Same-Sex Couples Have Fundamental Right to Marry
Yesterday, Michigan, Kentucky, Ohio, and Tennessee defined marriage as a union between one man and one woman.
Today, that definition is an unconstitutional violation of the Fourteenth Amendment. The Supreme Court of the United States has ruled in Obergefell v. Hodges that same-sex couples have the fundamental right to marry.
Obergefell v. Hodges
This case was actually a combination of four cases from different states. In the named case Obergefell v. Hodges, Jim Obergefell, from Ohio, and his partner married in Maryland after the United States v. Windsor decision in 2013. However, the state of Ohio refused to recognize Obergefell's marriage.
The U.S. Court of Appeals for the Sixth Circuit ruled that Ohio did not have to recognize same-sex marriages performed out of state.
In its decision today, the Supreme Court overruled the Sixth Circuit.
History of Marriage by Justice Kennedy
Writing for the 5-4 majority, Justice Kennedy turned to the history of marriage.
While opponents of same-sex marriage argued that the institution of marriage would be demeaned if the definition changed, Kennedy pointed out that the history of marriage has not been stagnant. He wrote, "The history of marriage is one of both continuity and change. Changes, such as the decline of arranged marriages and the abandonment of the law of coverture, have worked deep transformations in the structure of marriage, affecting aspects of marriage once viewed as essential."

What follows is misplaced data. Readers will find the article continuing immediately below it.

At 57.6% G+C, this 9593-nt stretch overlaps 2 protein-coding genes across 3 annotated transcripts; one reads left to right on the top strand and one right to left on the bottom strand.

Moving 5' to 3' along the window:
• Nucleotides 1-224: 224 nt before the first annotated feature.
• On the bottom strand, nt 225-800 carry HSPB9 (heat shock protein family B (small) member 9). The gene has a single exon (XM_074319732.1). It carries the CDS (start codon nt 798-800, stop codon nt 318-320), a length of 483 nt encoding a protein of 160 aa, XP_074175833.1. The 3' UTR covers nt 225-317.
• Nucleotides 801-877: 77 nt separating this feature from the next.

When marriage changed, the institution got stronger, not weaker. So, a change in the definition to include a union between two men or two women would not be disastrous as feared.
Fundamental Right to Marry
More importantly, Kennedy declared, "The right to marry is a fundamental right inherent in the liberty of the person, and under the Due Process and Equal Protection Clause of the Fourteenth Amendment couples of the same sex may not be deprived of that right and that liberty. Same-sex couples may exercise the fundamental right to marry."
Now, all states must provide marriage licenses to same-sex couples and recognize same-sex marriages lawfully licensed and performed in another state.
- Same-Sex Marriage: Supreme Court Rules in Favor, President Obama Calls It 'Victory for America' (ABC News)
- How Will the Upcoming SCOTUS Decision Affect Same Sex Marriage? (FindLaw's Law and Daily Life)
- 500 Same Sex Marriages to be Recognized in Ark. (FindLaw's Law and Daily Life)
- Same-Sex Marriage: A Historical Introduction (FindLaw's Learn About The Law)
Was this helpful?
You Don’t Have To Solve This on Your Own – Get a Lawyer’s Help
Meeting with a lawyer can help you understand your options and how to best protect your rights. Visit our attorney directory to find a lawyer near you who can help.